I'm teaching myself to make pie. This one is the first one that is really done from my own recipe.
I thought I had port. Nope. So I thought, oh I'll just hop into the car and get some. Nope. You can't buy liquor in Chicago between 4 a.m. and 11 a.m. on Sunday. Silly me. I thought laws based on religious practices were contrary to the Constitution in America. Sharia lives!
Port cherry pie with raisins and pecans
1 3/4 cup whole wheat pastry flour
1/4 cup rolled oats
2/3 cup shortening (yes, I use lard)
1/2 teaspoon salr
4-6 T apple cider
2 pints pitted cherries
1 cup raisins
1/2 cup crushed pecans
1/4 c port wine
1 tablespoon pure vanilla extract
1/3 cup (packed) light-brown sugar
1/4 cup evaporated raw sugar (or an evaporated crystal sugar)
1/4 cup wheat pastry flour
1 T corn starch
1/4 teaspoon salt
1 large egg white, lightly beaten
2 tablespoons cold unsalted butter, cut into small pieces
Preheat oven to 425
Toss the oats, flour and salt, cut in the shortening until crumbly. Add the cider one tablespoon at a time, and work it in with a fork, using only enough to wet the dough until it sticks together. Divide into two equal pieces and chill. (You can roll them into thick disks first if you like.)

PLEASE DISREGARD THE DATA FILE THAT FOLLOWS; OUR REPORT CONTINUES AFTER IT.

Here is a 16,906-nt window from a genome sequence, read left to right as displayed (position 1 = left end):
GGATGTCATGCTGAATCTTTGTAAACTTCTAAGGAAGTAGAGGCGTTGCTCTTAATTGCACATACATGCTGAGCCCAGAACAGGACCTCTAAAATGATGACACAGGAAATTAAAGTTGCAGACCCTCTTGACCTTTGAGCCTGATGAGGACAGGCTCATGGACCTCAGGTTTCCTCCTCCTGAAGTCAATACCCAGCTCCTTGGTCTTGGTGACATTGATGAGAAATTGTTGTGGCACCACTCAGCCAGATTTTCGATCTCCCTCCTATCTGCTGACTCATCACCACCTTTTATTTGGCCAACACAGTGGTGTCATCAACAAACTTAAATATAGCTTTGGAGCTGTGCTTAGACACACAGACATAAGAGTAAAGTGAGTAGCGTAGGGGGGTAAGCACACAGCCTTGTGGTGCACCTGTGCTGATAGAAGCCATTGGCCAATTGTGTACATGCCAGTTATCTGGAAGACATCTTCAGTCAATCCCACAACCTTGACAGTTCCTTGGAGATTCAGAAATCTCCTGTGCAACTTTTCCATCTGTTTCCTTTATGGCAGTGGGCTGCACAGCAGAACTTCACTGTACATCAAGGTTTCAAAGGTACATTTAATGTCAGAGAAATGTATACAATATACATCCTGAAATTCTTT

Butter or spray a 9-inch pie plate. Remove half the dough from the refrigerator. Roll it out on a lightly floured surface to form a disc, 1/8-inch thick and 2 inches larger than the pie plate. If it's a weird shape, as mine always is, trim it and puzzle-piece it into a disc, lightly rolling again to make the extra pieces stick. Use a spatula to help lift the dough and transfer it to the pie plate. Press it lightly in the plate to fit. Trim, leaving a 1-inch overhang. Place in the refrigerator to keep cold. You'll use the rest of the dough to create a lattice top. Note: the oat crust is not quite as elastic as a traditional flour crust, so you have to handle it very gently.
For the filling, place the fruit, raisins and nuts in a large bowl. Toss with the port. Add vanilla, sugars, cornstarch and flour; mix thoroughly.
Lightly brush the bottom crust all over with the lightly whipped egg white; spoon in the filling and dot with butter.
Roll out the remaining dough and cut nto strips 3/4-inch wide to make a lattice cover over the filling. Trim the overhang to 1 inch. Moisten the edges of the crusts where they meet with a little water, then press them together lightly and turn them under. Crimp the edges.
Brush the lattice crust and the rim with the cream. Optional: sprinkle the surface with 2 tablespoons of turbinato sugar.
Pro tip from my pastry-chef friend Lindsay: On a baking sheet, lay some foil at least 6" large than the pie plate. Place the pie in the middle, then create a loose baffle to protect the edges of the crust from burning. Be careful not to let the foil touch the crust.
Bake 15 minutes. Reduce the heat to 375°F and bake until it is golden and the juices are bubbling, about 50 to 60 minutes. Let the pie cool on a wire rack before serving.